Editor's note: Laurel Snyder is a graduate of the Iowa Writers’ Workshop, a poet and author of many books for children. Follow her on Twitter at @laurelsnyder.
By Laurel Snyder, Special to CNN
(CNN) – A few years ago I was invited to my local Jewish Community Center to do a reading of my picture book “Baxter, the Pig Who Wanted to Be Kosher.” It was going to be a child-friendly event, so I took my kids along.
Now, “Baxter” isn’t really a book about being kosher. It’s about wanting to be accepted into a community. But I always like to make sure my listeners know what the word kosher means before I read it, since the joke at the center of the book depends on that. So as usual I asked the Jewish Community Center crowd if they could define the word.
Before anyone else could answer, my own son Mose, who was 5 at the time, jumped up and shouted out, “I know! I know! Kosher is us! We’re kosher!” Then he sat back down again, beaming proudly.
And I might have been proud too. Only, you see, we’re not kosher.
On the drive home I tried to figure out what to say to Mose about his mix-up. I wanted him to know what it means to be kosher, to live by a rigid religious dietary code, day in and day out. But I also needed him to understand that we’re not.
How could I show respect for this part of our Jewish tradition while also suggesting that it doesn’t seem relevant in our own household? Should I just blame it on my own parents, who didn’t raise me that way?
CNN’s Belief Blog: The faith angles behind the biggest stories
It’s not easy to explain something to a kid when you haven’t yet figured it out for yourself. One of the most helpful/terrible things about having children is that they require us to think things out explicitly. That often means they make us face the very things we’ve been avoiding.
Sometimes, as a result, kids challenge us to become more mindful or observant. I hadn’t been a member of a synagogue for years when I became a mom. I hadn’t hosted a Passover Seder or found the time to light Shabbat candles.
Even though I worked for a Jewish agency and wrote about religion professionally, when it came to my home life I was almost completely unobservant. Judaism was something I thought about more intellectually than personally. Religion was an interesting idea more than a belief system.
Now I light candles each week and say the blessings. I belong to a havurah – a cohort of local Jewish friends who get together for monthly potluck dinners – and also a synagogue.
Follow the CNN Belief Blog on Twitter
Because there’s something about having kids that makes me want to be a better version of my Jewish self. I want something special to pass on to them. Something more than “You’re Jewish because I’m Jewish.”
But sometimes the opposite is true. Sometimes my kids help me recognize the limits of my faith.
In truth, I do not keep kosher and I don’t really want to. My husband is not Jewish, though we’re raising our family to be. So, yeah, we eat tacos for Shabbat dinner most weeks and usually skip Friday night services.
This is the truth and I have to own it. I can only shift my life around so much without feeling inauthentic. Lying to my kids about my religious life is no way to model the value of faith.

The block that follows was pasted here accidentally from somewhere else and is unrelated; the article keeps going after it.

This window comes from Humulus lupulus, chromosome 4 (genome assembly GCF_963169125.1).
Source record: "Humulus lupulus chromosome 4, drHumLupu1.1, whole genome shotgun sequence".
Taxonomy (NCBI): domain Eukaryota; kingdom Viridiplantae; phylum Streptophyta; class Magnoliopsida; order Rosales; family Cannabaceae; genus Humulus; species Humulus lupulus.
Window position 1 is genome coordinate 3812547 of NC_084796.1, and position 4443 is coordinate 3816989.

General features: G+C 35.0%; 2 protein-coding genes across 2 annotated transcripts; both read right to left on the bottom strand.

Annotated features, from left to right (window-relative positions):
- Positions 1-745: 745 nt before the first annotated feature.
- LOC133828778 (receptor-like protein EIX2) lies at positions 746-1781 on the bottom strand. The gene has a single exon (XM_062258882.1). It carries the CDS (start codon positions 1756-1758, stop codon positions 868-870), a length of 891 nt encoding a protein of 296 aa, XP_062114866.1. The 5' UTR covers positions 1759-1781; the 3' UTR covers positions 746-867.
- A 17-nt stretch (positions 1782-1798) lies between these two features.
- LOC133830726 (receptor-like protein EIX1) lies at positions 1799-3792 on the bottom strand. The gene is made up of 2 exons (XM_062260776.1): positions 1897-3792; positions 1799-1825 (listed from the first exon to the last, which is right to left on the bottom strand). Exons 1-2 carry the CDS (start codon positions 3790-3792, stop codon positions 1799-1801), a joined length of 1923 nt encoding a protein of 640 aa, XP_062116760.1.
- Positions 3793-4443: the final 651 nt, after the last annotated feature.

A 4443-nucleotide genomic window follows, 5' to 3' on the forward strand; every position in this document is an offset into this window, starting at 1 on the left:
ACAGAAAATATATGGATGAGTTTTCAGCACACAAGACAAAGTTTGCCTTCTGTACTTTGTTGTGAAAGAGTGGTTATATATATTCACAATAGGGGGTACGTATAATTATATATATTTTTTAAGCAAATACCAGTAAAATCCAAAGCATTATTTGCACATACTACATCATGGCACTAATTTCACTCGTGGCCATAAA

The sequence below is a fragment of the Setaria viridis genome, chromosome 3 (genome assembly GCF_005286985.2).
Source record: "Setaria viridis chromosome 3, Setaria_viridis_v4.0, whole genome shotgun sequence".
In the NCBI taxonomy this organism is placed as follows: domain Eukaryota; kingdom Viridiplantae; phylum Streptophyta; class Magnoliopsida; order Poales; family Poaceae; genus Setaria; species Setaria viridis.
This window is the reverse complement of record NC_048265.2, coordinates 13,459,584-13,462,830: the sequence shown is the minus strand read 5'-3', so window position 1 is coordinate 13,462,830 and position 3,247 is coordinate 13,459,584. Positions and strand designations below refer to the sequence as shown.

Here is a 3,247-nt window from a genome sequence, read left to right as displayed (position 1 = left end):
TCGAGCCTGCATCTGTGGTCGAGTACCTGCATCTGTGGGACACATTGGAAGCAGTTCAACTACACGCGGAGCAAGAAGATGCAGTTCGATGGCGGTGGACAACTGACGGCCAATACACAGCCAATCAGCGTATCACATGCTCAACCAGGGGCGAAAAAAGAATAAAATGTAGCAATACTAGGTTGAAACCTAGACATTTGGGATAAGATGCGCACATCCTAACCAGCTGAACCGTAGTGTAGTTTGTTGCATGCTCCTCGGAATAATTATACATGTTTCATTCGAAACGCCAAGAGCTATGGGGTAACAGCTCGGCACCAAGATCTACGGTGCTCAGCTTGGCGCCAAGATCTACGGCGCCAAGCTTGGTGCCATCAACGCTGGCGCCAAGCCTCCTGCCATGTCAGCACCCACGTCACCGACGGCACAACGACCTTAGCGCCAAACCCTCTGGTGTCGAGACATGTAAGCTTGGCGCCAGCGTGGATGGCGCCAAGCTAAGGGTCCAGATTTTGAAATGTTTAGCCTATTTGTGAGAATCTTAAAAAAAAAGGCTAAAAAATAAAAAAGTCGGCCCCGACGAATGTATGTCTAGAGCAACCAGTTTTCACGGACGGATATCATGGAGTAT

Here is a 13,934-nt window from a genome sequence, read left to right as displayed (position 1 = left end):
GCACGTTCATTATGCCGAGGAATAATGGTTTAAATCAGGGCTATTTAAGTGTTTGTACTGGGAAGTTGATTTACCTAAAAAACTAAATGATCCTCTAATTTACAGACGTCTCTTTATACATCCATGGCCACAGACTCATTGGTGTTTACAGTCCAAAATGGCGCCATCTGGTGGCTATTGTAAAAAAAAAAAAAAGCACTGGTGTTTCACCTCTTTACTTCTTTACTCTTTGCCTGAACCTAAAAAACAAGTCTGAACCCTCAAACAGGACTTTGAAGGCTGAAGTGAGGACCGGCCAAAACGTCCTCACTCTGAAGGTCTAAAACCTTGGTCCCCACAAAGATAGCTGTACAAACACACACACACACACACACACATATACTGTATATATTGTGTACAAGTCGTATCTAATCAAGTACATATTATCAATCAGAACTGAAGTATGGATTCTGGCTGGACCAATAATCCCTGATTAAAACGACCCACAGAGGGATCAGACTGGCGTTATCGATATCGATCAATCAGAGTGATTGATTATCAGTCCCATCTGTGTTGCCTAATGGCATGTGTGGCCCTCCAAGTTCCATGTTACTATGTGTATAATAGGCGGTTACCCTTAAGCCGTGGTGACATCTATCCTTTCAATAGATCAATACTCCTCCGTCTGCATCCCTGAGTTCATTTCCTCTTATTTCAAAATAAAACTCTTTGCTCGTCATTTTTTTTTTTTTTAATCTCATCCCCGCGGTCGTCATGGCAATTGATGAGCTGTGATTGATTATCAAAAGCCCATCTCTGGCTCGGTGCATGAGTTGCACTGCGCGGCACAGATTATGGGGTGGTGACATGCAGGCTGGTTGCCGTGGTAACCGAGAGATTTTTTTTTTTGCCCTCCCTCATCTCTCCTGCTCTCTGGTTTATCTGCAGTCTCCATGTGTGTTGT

So when, after the “Baxter”/kosher fiasco, I set out to write my new picture book, “Good night, laila tov” (laila tov means “good night” in Hebrew), I wanted to paint an honest portrait of my largely secular household.
I wanted my kids to recognize the family in my story as Jewish, but also as, well, like us. Which is to say, not exactly kosher.
On some level I was reacting to the fact that most of the Jewish picture books in my home feel like they’re about someone else. They’re usually set in a Polish village a century ago, or on the Lower East Side of New York City, where mothers cook and fathers pray.
I wanted “Good night, laila tov” to be a sort of lowest common denominator. Contemporary and universal. It’s not about Jewish history, and it doesn’t have a single rabbi in it. It won’t teach you new Hebrew words or show you how to say a certain prayer.
It’s just a story about a Jewish American family going camping, experiencing nature, love, work and rest. In writing it I hoped to capture something typical, something natural, something simple.
And it does present, to my mind, Jewish values: Nature is spiritual, and takes us beyond ourselves. Time spent with family is sacred.
The family in the book plants trees and picks up their campsite, because caring for the earth is part of Judaism, I think. Along with caring for each other.
But as I wrote, I found myself a little afraid that, in attempting to write a picture book for everyone, I was letting the Jewish particularity go. Aren’t family nature, and environmentalism tenets of faith beyond the Jewish world, in every religion?
What did it say about me, my choices, my household, that the Jewish life I was choosing to depict looked like it could be any household at all?
Then I come back around to that moment with Mose, that moment of realizing I’d somehow misled him. Because whatever I’m unsure of, whatever I don’t know about faith, I do know this: if it isn’t honest, it doesn’t count.
The purpose of faith, as I understand it, is to infuse life with greater meaning. To make it more real. Not to dress it up. Not to pretend.
My kids and I are on a journey together. We’re setting out for parts unknown.
And while we may find ourselves changing as we trek along, there is a sacred quality in simply being who we are today. Of stopping on the trail and taking a deep breath. It’s enough, I think, to be exactly who we are, kosher or not.